Supreme Court approves hijab use in Lagos schools
The Supreme Court of Nigeria has granted the use of hijab by female Muslim students in Lagos State Government-owned schools.
The apex court delivered the ruling upholding the use of hijab by Muslim students on Friday in Abuja. In a split decision of five to two a seven-member panel of the Supreme Court affirmed the July 21, 2016 judgment of the Court of Appeal, Lagos, which set aside the October 17, 2014 judgment by Justice Grace Onyeabo of the High Court of Lagos State, which upheld the hijab restriction.
Justice Kudirat Kekere-Ekun, who wrote the lead majority judgment, which was read on Friday by Justice Tijani Abubakar, dismissed the appeal filed by Lagos State against the 2016 judgment of the Court of Appeal, Lagos, on the grounds that the appeal was without merit.
Justices on the panel were Justice Olukayode Ariwoola, Justice Kudirat Kekere-Ekun, Justice John Inyang Okoro, Justice Uwani Aji, Justice Mohammed Garba, Justice Tijjani Abubakar, and Justice Emmanuel Agim.
Wild jubilation greeted the verdict with the Amir (President) of the Muslim Students’ Society of Nigeria, Lagos State Area Unit, Miftahudeen Thanni, and other members of the organisation seen, shouting ‘God is great.’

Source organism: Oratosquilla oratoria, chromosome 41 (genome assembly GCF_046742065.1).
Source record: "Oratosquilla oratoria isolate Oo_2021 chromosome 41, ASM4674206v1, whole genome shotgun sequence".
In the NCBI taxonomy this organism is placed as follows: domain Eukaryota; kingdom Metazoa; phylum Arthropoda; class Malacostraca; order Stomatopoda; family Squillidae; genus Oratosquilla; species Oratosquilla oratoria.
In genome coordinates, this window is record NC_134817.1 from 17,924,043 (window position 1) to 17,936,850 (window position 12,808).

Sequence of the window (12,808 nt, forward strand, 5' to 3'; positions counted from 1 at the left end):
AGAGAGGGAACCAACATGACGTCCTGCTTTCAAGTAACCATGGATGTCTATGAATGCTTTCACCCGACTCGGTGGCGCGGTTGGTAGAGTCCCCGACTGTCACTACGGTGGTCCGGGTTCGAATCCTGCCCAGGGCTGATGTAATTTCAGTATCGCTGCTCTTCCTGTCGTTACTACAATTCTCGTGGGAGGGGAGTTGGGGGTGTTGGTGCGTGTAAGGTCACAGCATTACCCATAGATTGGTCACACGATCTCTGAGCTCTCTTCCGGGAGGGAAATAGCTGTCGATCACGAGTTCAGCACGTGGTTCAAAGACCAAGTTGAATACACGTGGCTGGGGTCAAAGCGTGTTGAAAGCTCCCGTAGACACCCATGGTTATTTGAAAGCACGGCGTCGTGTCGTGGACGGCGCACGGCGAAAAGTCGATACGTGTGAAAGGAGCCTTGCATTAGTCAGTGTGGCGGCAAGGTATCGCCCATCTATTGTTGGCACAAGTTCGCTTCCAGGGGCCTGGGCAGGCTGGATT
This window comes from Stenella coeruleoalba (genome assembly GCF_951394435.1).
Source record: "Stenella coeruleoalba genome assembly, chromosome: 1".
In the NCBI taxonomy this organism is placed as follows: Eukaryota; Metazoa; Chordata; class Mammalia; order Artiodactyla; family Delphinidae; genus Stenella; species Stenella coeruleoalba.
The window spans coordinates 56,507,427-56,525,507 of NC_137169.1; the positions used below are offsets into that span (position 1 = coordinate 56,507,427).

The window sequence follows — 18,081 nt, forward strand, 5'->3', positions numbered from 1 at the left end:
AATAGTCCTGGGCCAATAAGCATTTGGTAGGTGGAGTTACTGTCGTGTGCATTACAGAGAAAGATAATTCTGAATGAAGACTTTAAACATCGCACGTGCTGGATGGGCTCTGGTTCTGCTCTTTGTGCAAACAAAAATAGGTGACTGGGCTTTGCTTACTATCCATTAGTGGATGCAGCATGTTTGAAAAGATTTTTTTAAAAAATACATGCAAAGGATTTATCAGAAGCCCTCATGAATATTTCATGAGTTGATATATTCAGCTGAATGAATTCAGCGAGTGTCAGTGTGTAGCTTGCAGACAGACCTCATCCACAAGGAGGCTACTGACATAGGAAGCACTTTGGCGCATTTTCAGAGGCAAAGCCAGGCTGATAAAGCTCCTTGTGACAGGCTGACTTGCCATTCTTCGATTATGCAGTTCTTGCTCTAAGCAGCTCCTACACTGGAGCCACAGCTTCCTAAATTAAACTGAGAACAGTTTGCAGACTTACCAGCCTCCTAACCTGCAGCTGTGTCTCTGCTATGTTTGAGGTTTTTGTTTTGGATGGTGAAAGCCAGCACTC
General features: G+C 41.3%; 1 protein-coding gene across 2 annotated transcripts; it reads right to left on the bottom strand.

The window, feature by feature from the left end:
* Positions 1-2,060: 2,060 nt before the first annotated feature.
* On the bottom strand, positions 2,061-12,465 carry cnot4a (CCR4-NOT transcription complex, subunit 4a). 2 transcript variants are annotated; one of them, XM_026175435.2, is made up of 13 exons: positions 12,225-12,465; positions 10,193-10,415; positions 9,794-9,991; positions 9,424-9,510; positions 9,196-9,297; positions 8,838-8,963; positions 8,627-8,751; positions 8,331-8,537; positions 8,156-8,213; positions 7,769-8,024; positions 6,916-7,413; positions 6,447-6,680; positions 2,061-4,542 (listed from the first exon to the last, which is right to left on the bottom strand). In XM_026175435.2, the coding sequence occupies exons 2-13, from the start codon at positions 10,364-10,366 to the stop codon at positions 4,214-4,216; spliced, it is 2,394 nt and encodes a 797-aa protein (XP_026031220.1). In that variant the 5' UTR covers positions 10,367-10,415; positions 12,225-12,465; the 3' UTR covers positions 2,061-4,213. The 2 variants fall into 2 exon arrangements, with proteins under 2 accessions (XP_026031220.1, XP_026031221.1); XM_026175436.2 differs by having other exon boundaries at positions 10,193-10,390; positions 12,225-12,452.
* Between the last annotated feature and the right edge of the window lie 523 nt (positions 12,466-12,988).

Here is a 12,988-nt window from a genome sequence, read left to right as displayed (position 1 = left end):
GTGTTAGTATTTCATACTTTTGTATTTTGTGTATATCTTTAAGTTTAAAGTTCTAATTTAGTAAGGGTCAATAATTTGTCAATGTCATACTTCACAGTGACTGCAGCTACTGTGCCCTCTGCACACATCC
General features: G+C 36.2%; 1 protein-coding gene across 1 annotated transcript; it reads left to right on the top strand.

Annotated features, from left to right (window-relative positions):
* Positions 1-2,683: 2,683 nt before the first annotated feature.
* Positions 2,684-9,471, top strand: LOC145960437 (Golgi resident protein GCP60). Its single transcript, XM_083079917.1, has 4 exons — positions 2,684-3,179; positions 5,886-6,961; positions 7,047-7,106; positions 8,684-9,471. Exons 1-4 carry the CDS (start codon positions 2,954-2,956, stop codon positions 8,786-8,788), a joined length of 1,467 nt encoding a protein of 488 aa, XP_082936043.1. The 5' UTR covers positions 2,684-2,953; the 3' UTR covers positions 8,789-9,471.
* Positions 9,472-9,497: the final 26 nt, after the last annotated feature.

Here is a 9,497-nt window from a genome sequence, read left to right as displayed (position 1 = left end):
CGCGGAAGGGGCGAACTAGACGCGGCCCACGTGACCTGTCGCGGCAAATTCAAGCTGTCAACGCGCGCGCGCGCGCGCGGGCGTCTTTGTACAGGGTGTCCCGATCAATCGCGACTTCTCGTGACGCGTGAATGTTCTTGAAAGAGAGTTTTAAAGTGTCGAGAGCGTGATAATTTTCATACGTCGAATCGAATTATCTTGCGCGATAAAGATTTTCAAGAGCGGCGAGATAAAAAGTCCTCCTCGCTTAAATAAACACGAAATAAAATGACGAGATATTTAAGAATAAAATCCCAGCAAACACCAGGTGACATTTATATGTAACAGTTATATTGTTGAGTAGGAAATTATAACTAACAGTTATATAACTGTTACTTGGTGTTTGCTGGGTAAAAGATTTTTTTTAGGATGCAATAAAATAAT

The court upheld that the ban violated the Muslim students’ rights to freedom of thought, conscience, religion, the dignity of human persons and freedom from discrimination guaranteed by the 1999 Constitution.
The Lagos State Government had banned the use of the hijab, arguing that it was not part of the approved school uniform for pupils.
Following the ban, the students filed the suit on May 27, 2015, seeking redress and asked the court to declare the ban a violation of their rights to freedom of thought, religion and education.
The case, CA/L/135/15, is between Lagos State Government, Miss Asiyat AbdulKareem (through her father), Miss Moriam Oyeniyi and the Muslim Students’ Society of Nigeria.